Screen gems: What’s ahead in movies and on TV for the week of June 15

John Lloyd Young in a scene from “Jersey Boys.”
John Lloyd Young in a scene from “Jersey Boys.”
Keith Bernstein / WARNER BROS.

Big screen

Opening Friday

Jersey Boys (R): Clint Eastwood directs this adaptation of the Tony Award-winning smash Broadway musical about the four young men who went on to become The Four Seasons.

Think Like a Man Too (PG-13): Kevin Hart, Gabrielle Union, Regina Hall and the rest of the gang from the first film reunite for a wedding in Las Vegas in this sequel to Steve Harvey’s best-selling book about relationships.

The Rover (R): Two men (Guy Pearce and Robert Pattinson) travel through the Australian outback in search of a gang of car thieves.

Ida (PG-13): A Polish nun on the verge of taking her vows discovers a link between her family and the Nazis.

Rene Rodriguez

Small screen

Game of Thrones (9 p.m. Sunday, HBO): Bran gets more information about his destiny in the season finale. From my personal experience with Bran, things aren’t looking good.

Louie (10 p.m. Monday, FX): Season 4 ends with back-to-back episodes focusing on Louie and Pam.

Fargo (10 p.m. Tuesday, FX): The fat lady sings for the excellent, 10-episode series set in the Coen brothers’ universe.

Rookie Blue (9 p.m. Thursday, ABC): Season 5 kicks off with a two-hour episode.

DALE ROE, Austin


Read more Entertainment stories from the Miami Herald

Musician Cris Cab in his Coconut Grove studio on Tuesday, July 29, 2014.

    Miami singer-songwriter Cris Cab, just 21, breaking out with major debut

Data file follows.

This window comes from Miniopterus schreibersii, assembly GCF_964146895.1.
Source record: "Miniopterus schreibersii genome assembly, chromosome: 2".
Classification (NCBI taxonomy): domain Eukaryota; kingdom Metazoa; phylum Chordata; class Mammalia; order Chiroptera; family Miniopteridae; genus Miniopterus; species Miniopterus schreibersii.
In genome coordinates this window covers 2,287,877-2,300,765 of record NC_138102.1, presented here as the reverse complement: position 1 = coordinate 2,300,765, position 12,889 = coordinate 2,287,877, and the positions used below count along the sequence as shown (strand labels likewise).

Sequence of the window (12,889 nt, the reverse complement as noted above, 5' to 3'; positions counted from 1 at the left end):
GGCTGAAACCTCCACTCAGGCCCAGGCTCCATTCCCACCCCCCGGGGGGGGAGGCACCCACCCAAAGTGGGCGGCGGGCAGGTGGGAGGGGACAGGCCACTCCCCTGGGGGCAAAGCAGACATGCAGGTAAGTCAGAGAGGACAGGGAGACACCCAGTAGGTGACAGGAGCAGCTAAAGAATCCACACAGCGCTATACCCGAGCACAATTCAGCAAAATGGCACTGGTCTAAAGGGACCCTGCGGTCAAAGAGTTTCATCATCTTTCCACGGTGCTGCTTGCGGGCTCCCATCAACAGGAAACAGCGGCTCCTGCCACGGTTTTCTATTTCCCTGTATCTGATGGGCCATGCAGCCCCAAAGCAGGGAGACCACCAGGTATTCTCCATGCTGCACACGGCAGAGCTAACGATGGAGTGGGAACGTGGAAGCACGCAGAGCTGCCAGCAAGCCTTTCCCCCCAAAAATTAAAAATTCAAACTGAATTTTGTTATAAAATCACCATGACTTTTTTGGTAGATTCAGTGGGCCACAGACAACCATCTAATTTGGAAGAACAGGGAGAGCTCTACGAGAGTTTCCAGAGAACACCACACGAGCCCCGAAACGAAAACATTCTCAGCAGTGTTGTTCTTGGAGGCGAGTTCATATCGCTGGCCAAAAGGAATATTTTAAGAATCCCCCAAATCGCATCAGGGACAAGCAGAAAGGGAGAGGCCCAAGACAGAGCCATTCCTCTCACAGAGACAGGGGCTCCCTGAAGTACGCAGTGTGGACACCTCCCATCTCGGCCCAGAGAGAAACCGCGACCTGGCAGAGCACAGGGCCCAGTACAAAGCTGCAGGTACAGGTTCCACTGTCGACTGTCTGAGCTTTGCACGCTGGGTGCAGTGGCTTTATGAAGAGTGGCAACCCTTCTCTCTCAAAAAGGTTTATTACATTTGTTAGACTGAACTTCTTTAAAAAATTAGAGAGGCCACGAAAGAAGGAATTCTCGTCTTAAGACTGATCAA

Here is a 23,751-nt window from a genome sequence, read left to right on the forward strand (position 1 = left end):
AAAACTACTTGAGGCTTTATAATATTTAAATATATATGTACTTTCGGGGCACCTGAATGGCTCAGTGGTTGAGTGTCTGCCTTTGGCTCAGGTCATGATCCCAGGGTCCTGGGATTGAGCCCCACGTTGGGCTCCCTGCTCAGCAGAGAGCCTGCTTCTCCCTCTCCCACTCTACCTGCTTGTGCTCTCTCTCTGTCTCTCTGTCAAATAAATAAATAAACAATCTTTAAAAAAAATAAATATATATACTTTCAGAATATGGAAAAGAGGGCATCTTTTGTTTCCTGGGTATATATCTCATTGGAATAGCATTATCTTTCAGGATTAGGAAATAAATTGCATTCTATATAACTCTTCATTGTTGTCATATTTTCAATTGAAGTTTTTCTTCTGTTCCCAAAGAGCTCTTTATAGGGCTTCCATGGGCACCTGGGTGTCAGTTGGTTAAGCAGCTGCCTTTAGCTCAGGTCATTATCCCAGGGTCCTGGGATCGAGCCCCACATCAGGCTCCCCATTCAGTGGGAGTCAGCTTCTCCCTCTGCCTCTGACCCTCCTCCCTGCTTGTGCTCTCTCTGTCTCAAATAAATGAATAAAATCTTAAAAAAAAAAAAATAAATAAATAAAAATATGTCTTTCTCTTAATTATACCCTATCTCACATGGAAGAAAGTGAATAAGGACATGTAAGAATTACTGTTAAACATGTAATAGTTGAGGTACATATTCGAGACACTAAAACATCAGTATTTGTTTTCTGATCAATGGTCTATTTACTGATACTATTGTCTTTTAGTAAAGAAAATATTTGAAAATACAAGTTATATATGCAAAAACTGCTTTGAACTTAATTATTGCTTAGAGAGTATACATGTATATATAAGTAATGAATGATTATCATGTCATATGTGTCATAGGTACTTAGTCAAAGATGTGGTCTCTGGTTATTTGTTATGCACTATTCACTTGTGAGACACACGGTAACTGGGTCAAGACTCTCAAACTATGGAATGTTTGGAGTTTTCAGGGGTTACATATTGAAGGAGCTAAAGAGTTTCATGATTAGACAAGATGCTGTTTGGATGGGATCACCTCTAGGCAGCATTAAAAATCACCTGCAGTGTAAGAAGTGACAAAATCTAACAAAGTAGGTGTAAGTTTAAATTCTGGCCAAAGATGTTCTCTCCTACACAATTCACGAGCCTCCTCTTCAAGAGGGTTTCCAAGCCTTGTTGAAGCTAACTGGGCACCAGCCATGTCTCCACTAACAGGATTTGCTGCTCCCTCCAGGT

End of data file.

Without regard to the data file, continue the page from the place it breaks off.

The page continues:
21-year-old Miami singer Cris Cab, with Pharrell Williams behind him, is about to make it big

 <span class="cutline_leadin">A BRAVE MAN SEVEN STOREYS TALL</span>. Will Chancellor. Harper. 380 pages. $25.99.


    A strong debut despite its shortcomings

    Will Chancellor’s first novel, A Brave Man Seven Storeys Tall, is not always quite as clever as the author intends, but it has plenty of energy to atone for its predictable satiric targets and some real emotional heft to counter the whiffs of pretentiousness.

 <span class="cutline_leadin">THE PRICE OF INHERITANCE</span>. Karin Tanabe. Washington Square. 364 pages. $16 in paper.


    Glimpse into tony world of antiques

    The heroine of Karin Tanabe’s latest novel, young Carolyn Everett, wasn’t born grasping a Tiffany rattle, but she grew up in the guesthouse on the grounds of one of the toniest estates in Newport, Rhode Island. After graduating from Princeton, she continues her association with the super-rich by landing a job at Christie’s in New York, handling high-priced collections of American furniture. Carolyn is so passionate about her new position that she considers tattooing her forearm with a Chippendale drop-leaf dining table. To impress clients, she wears an imported perfume made from ground-up global currencies so that she will literally smell like money.

Miami Herald

Join the

The Miami Herald is pleased to provide this opportunity to share information, experiences and observations about what's in the news. Some of the comments may be reprinted elsewhere on the site or in the newspaper. We encourage lively, open debate on the issues of the day, and ask that you refrain from profanity, hate speech, personal comments and remarks that are off point. Thank you for taking the time to offer your thoughts.

The Miami Herald uses Facebook's commenting system. You need to log in with a Facebook account in order to comment. If you have questions about commenting with your Facebook account, click here.

Have a news tip? You can send it anonymously. Click here to send us your tip - or - consider joining the Public Insight Network and become a source for The Miami Herald and el Nuevo Herald.

Hide Comments

This affects comments on all stories.

Cancel OK

  • Marketplace

Today's Circulars

  • Quick Job Search

Enter Keyword(s) Enter City Select a State Select a Category